Ronee Blakley: I love doing them all and the way it coalesced in the movie Nashville was maybe my favorite type of combination; working with others closely, writing scenes and songs, singing, acting on film, bringing others into the project, hanging out together, coming up with ideas and realizing the. To have a creative outlet like that is a luxury more desirable than things. To direct myself? Yes, that too is fun!

You can read much more about Ronee here.

MP3: Ronee Blakley – American Beauty (buy)

7 Comments so far
Leave a comment

Thanks for this interview. Had meant to attend the party but got delayed in awful traffic. Saw her at the Mint a while back – am hoping she does more live gigs.

Comment by Mark Islam 08.30.10 @ 2:05 pm

I always thought Barbra Harris was better at least in the muscial performances in Nashville.

Comment by Me 08.31.10 @ 1:34 am

Nice interview, Bryan!
I loved “Nashville” when it came out and have the soundtrack in vinyl. It was this NYC girl’s first intro to country music and culture and Ronee’s “Barbara Jean” has been a big inspiration in my own musical journey. “Tape Deck in his Tractor” and “My Idaho Home” are classics! Ronee, you continue to inspire with your writing and your voice. Thank you!

Comment by Jewels Nation 09.21.10 @ 11:15 am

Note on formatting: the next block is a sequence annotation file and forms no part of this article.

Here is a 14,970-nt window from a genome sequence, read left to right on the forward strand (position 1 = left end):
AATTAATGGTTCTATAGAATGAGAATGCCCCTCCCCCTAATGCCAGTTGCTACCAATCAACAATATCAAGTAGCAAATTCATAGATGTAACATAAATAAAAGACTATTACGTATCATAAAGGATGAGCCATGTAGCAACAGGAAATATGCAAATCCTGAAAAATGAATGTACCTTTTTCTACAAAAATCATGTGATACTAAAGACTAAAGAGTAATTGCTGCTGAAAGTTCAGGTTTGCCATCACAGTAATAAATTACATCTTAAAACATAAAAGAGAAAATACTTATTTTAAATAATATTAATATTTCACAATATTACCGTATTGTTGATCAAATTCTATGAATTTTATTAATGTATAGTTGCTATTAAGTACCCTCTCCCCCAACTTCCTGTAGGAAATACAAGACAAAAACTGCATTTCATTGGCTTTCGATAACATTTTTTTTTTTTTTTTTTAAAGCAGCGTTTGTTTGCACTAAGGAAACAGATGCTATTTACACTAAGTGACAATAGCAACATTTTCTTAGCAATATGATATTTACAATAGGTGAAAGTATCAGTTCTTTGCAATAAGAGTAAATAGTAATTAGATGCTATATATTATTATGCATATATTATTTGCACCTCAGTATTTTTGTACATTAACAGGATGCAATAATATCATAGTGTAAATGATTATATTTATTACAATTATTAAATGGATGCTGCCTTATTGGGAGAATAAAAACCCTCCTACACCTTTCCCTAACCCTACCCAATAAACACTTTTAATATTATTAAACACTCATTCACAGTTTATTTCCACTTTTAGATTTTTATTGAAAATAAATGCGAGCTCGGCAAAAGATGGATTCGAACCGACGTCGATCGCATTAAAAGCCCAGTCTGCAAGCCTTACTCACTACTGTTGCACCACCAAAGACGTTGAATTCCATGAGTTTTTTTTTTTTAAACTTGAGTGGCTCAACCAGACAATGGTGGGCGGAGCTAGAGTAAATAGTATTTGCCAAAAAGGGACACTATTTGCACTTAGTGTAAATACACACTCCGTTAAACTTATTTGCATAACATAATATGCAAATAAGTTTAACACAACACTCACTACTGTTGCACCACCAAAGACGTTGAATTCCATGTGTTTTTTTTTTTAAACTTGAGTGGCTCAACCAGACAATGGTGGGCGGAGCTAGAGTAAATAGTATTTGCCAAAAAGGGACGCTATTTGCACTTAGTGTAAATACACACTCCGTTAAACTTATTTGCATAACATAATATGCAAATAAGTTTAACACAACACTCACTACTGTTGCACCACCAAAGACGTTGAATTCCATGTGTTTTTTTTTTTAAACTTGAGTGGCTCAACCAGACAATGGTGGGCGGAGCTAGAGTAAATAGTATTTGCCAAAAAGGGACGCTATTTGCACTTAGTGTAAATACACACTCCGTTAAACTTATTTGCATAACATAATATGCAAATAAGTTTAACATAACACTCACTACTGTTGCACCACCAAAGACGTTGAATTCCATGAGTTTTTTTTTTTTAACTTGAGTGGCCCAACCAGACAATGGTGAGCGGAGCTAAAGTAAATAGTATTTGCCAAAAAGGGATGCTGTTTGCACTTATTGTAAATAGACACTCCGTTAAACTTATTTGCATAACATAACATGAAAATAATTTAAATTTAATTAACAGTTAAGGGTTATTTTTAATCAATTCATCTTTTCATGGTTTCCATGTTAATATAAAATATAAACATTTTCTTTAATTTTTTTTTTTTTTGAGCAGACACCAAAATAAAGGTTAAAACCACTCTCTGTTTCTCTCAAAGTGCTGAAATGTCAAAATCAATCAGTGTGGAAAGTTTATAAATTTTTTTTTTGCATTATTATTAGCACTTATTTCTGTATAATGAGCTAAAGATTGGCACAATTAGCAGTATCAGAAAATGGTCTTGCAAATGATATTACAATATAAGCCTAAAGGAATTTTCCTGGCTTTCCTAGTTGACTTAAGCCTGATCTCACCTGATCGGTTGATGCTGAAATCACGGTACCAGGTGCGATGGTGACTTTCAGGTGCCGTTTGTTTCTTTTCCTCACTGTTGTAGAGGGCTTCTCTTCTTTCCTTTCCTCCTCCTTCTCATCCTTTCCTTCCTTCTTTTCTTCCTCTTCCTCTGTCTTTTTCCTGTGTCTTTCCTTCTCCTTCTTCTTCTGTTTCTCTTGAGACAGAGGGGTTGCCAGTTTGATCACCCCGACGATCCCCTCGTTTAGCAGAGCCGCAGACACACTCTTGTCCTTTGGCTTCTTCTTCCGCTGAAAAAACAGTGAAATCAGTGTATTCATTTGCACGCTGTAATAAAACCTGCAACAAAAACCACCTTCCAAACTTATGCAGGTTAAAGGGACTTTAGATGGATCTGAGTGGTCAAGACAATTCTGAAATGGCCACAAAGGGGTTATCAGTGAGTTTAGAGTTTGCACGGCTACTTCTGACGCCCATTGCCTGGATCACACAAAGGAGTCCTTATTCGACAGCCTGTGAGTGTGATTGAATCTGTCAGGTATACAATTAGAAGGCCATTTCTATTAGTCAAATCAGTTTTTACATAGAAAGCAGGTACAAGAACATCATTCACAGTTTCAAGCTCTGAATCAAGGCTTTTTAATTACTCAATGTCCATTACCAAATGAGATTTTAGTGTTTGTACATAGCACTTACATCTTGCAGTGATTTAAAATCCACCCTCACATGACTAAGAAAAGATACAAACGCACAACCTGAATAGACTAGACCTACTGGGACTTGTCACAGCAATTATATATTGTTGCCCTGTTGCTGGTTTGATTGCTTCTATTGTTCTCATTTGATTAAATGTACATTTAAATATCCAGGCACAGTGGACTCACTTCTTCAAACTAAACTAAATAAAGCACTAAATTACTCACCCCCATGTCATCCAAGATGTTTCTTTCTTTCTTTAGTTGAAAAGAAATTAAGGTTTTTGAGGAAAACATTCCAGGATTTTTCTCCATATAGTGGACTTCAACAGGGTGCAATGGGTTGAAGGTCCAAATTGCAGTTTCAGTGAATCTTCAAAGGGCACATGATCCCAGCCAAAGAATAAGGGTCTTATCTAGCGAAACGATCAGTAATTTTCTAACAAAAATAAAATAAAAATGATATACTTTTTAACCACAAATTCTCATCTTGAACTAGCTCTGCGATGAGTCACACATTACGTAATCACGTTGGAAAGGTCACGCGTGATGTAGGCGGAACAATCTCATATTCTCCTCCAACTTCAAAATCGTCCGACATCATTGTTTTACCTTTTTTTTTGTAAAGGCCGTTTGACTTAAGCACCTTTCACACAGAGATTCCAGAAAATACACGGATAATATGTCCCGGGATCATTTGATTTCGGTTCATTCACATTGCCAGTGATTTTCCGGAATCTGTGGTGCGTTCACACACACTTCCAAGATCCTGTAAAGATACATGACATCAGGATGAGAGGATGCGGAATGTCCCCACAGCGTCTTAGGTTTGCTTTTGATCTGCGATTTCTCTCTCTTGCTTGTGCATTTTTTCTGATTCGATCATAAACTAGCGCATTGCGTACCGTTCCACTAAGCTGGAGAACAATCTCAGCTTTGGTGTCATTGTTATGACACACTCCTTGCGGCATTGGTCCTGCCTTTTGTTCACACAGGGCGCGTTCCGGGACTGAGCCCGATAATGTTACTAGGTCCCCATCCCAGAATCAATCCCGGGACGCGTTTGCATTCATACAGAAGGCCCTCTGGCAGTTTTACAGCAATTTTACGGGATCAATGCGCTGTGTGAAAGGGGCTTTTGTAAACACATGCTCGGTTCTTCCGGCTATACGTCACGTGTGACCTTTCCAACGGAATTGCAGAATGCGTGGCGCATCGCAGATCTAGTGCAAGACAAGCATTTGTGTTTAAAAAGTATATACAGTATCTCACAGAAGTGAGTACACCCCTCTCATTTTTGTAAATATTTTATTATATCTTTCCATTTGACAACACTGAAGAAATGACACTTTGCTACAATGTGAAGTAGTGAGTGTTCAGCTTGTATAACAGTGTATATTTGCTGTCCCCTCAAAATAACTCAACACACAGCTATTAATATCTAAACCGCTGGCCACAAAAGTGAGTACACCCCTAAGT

Like so many, my first exposure to Ronee was Barbara Jean… an extraordinary performance inasmuch as she’s not simply performing her songs but she’s portraying a fragile icon on the verge of madness yet she’s still brilliant when she’s singing. The improvised breakdown on stage is a highlight; the assasination is one of the most heartbreaking conclusions to any film. I didn’t realize she was married to Wim Wenders and I’m looking forward to seeing I Played It For You.

Comment by chris woods 03.06.11 @ 4:00 pm

On Monday I saw Nashville for the second time in 35 years at a local cinema here in Paris and just loved it. However I’ve never been long estranged from the original soundtrack which I’ve owned since 1975 on vinyl, audio cassette and CD (as the old formats wear out I faithfully renew them). All the songs are jewels but Ronee’s are in particular. Since Monday I just can’t get “Dues” or “My Idaho home”out of my mind. Barbara Jean, you were always better than Connie White!

Comment by Tim Sali 03.08.12 @ 5:05 pm

I saw “Nashville” last night and found Ronee just overwhelmingly moving.

Comment by Arturov 07.26.13 @ 1:36 pm

Thank you Bryan! This was brought to my attention yesterday by journalist Jon Friedman. What a lovely interview you did.

Comment by Ronee 02.12.17 @ 11:29 am

Leave a comment